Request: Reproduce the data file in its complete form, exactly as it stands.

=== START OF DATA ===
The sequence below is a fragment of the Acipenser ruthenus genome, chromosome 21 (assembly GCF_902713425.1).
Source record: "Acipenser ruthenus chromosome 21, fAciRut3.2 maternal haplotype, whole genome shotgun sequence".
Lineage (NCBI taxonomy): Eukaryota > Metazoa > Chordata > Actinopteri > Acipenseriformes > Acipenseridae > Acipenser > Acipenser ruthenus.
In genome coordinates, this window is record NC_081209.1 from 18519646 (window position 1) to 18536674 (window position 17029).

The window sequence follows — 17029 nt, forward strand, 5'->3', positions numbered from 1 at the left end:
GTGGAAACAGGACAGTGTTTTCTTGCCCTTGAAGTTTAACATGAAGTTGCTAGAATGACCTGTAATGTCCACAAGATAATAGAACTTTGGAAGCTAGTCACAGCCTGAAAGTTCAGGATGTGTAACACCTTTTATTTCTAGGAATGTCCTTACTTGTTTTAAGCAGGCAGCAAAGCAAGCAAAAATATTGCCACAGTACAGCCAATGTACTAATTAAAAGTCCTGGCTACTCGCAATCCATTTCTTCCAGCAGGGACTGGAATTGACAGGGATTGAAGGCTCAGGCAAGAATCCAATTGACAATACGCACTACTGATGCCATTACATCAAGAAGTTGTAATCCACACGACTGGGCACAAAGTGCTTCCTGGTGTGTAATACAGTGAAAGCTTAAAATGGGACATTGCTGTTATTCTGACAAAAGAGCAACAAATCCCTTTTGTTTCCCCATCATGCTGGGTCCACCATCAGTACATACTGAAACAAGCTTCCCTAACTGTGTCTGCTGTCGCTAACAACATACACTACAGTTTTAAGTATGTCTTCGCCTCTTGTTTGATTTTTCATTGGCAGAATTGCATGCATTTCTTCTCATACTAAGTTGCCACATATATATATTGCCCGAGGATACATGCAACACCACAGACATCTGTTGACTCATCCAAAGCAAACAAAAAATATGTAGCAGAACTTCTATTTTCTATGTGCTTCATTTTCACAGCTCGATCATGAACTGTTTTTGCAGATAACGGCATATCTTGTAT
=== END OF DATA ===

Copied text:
The sequence below is a fragment of the Acipenser ruthenus genome, chromosome 21 (assembly GCF_902713425.1).
Source record: "Acipenser ruthenus chromosome 21, fAciRut3.2 maternal haplotype, whole genome shotgun sequence".
Lineage (NCBI taxonomy): Eukaryota > Metazoa > Chordata > Actinopteri > Acipenseriformes > Acipenseridae > Acipenser > Acipenser ruthenus.
In genome coordinates, this window is record NC_081209.1 from 18519646 (window position 1) to 18536674 (window position 17029).

The window sequence follows — 17029 nt, forward strand, 5'->3', positions numbered from 1 at the left end:
GTGGAAACAGGACAGTGTTTTCTTGCCCTTGAAGTTTAACATGAAGTTGCTAGAATGACCTGTAATGTCCACAAGATAATAGAACTTTGGAAGCTAGTCACAGCCTGAAAGTTCAGGATGTGTAACACCTTTTATTTCTAGGAATGTCCTTACTTGTTTTAAGCAGGCAGCAAAGCAAGCAAAAATATTGCCACAGTACAGCCAATGTACTAATTAAAAGTCCTGGCTACTCGCAATCCATTTCTTCCAGCAGGGACTGGAATTGACAGGGATTGAAGGCTCAGGCAAGAATCCAATTGACAATACGCACTACTGATGCCATTACATCAAGAAGTTGTAATCCACACGACTGGGCACAAAGTGCTTCCTGGTGTGTAATACAGTGAAAGCTTAAAATGGGACATTGCTGTTATTCTGACAAAAGAGCAACAAATCCCTTTTGTTTCCCCATCATGCTGGGTCCACCATCAGTACATACTGAAACAAGCTTCCCTAACTGTGTCTGCTGTCGCTAACAACATACACTACAGTTTTAAGTATGTCTTCGCCTCTTGTTTGATTTTTCATTGGCAGAATTGCATGCATTTCTTCTCATACTAAGTTGCCACATATATATATTGCCCGAGGATACATGCAACACCACAGACATCTGTTGACTCATCCAAAGCAAACAAAAAATATGTAGCAGAACTTCTATTTTCTATGTGCTTCATTTTCACAGCTCGATCATGAACTGTTTTTGCAGATAACGGCATATCTTGTAT